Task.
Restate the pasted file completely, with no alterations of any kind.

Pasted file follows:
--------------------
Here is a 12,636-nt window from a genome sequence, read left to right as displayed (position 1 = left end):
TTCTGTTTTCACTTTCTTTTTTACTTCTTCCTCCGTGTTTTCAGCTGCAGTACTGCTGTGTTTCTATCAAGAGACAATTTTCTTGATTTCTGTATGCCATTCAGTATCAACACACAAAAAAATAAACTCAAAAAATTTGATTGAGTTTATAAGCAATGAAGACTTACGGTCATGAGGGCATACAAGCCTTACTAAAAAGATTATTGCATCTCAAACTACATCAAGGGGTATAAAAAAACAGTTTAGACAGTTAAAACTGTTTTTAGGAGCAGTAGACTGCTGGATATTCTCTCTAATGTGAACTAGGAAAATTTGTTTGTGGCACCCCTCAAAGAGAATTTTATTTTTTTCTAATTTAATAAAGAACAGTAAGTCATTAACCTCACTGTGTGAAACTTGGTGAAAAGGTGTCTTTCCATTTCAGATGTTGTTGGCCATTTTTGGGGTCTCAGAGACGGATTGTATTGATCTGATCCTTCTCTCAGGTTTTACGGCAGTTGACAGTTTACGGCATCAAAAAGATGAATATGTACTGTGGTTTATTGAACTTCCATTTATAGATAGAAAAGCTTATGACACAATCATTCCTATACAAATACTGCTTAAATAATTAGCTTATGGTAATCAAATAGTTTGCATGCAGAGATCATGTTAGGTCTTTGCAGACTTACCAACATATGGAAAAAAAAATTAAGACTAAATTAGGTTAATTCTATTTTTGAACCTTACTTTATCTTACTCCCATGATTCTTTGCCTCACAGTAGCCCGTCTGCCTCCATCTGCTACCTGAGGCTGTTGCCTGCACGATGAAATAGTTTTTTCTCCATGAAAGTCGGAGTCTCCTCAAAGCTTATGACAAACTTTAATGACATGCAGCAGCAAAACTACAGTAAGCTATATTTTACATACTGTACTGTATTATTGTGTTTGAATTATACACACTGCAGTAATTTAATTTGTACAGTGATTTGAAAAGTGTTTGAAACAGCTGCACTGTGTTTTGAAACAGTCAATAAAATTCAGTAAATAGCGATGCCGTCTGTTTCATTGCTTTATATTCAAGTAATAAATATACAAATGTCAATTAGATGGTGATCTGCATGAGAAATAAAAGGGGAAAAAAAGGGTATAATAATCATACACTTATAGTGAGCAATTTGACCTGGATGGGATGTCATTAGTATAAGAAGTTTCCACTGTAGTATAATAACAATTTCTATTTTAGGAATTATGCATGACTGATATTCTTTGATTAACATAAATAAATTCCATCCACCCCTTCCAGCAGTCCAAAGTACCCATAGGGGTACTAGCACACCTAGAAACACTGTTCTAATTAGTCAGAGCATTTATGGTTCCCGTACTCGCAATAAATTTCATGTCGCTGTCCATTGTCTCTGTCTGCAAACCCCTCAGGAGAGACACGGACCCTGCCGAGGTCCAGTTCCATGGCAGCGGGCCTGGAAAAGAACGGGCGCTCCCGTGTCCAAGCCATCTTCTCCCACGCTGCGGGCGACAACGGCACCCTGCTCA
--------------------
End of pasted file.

Here is a 12,636-nt window from a genome sequence, read left to right as displayed (position 1 = left end):
TTCTGTTTTCACTTTCTTTTTTACTTCTTCCTCCGTGTTTTCAGCTGCAGTACTGCTGTGTTTCTATCAAGAGACAATTTTCTTGATTTCTGTATGCCATTCAGTATCAACACACAAAAAAATAAACTCAAAAAATTTGATTGAGTTTATAAGCAATGAAGACTTACGGTCATGAGGGCATACAAGCCTTACTAAAAAGATTATTGCATCTCAAACTACATCAAGGGGTATAAAAAAACAGTTTAGACAGTTAAAACTGTTTTTAGGAGCAGTAGACTGCTGGATATTCTCTCTAATGTGAACTAGGAAAATTTGTTTGTGGCACCCCTCAAAGAGAATTTTATTTTTTTCTAATTTAATAAAGAACAGTAAGTCATTAACCTCACTGTGTGAAACTTGGTGAAAAGGTGTCTTTCCATTTCAGATGTTGTTGGCCATTTTTGGGGTCTCAGAGACGGATTGTATTGATCTGATCCTTCTCTCAGGTTTTACGGCAGTTGACAGTTTACGGCATCAAAAAGATGAATATGTACTGTGGTTTATTGAACTTCCATTTATAGATAGAAAAGCTTATGACACAATCATTCCTATACAAATACTGCTTAAATAATTAGCTTATGGTAATCAAATAGTTTGCATGCAGAGATCATGTTAGGTCTTTGCAGACTTACCAACATATGGAAAAAAAAATTAAGACTAAATTAGGTTAATTCTATTTTTGAACCTTACTTTATCTTACTCCCATGATTCTTTGCCTCACAGTAGCCCGTCTGCCTCCATCTGCTACCTGAGGCTGTTGCCTGCACGATGAAATAGTTTTTTCTCCATGAAAGTCGGAGTCTCCTCAAAGCTTATGACAAACTTTAATGACATGCAGCAGCAAAACTACAGTAAGCTATATTTTACATACTGTACTGTATTATTGTGTTTGAATTATACACACTGCAGTAATTTAATTTGTACAGTGATTTGAAAAGTGTTTGAAACAGCTGCACTGTGTTTTGAAACAGTCAATAAAATTCAGTAAATAGCGATGCCGTCTGTTTCATTGCTTTATATTCAAGTAATAAATATACAAATGTCAATTAGATGGTGATCTGCATGAGAAATAAAAGGGGAAAAAAAGGGTATAATAATCATACACTTATAGTGAGCAATTTGACCTGGATGGGATGTCATTAGTATAAGAAGTTTCCACTGTAGTATAATAACAATTTCTATTTTAGGAATTATGCATGACTGATATTCTTTGATTAACATAAATAAATTCCATCCACCCCTTCCAGCAGTCCAAAGTACCCATAGGGGTACTAGCACACCTAGAAACACTGTTCTAATTAGTCAGAGCATTTATGGTTCCCGTACTCGCAATAAATTTCATGTCGCTGTCCATTGTCTCTGTCTGCAAACCCCTCAGGAGAGACACGGACCCTGCCGAGGTCCAGTTCCATGGCAGCGGGCCTGGAAAAGAACGGGCGCTCCCGTGTCCAAGCCATCTTCTCCCACGCTGCGGGCGACAACGGCACCCTGCTCA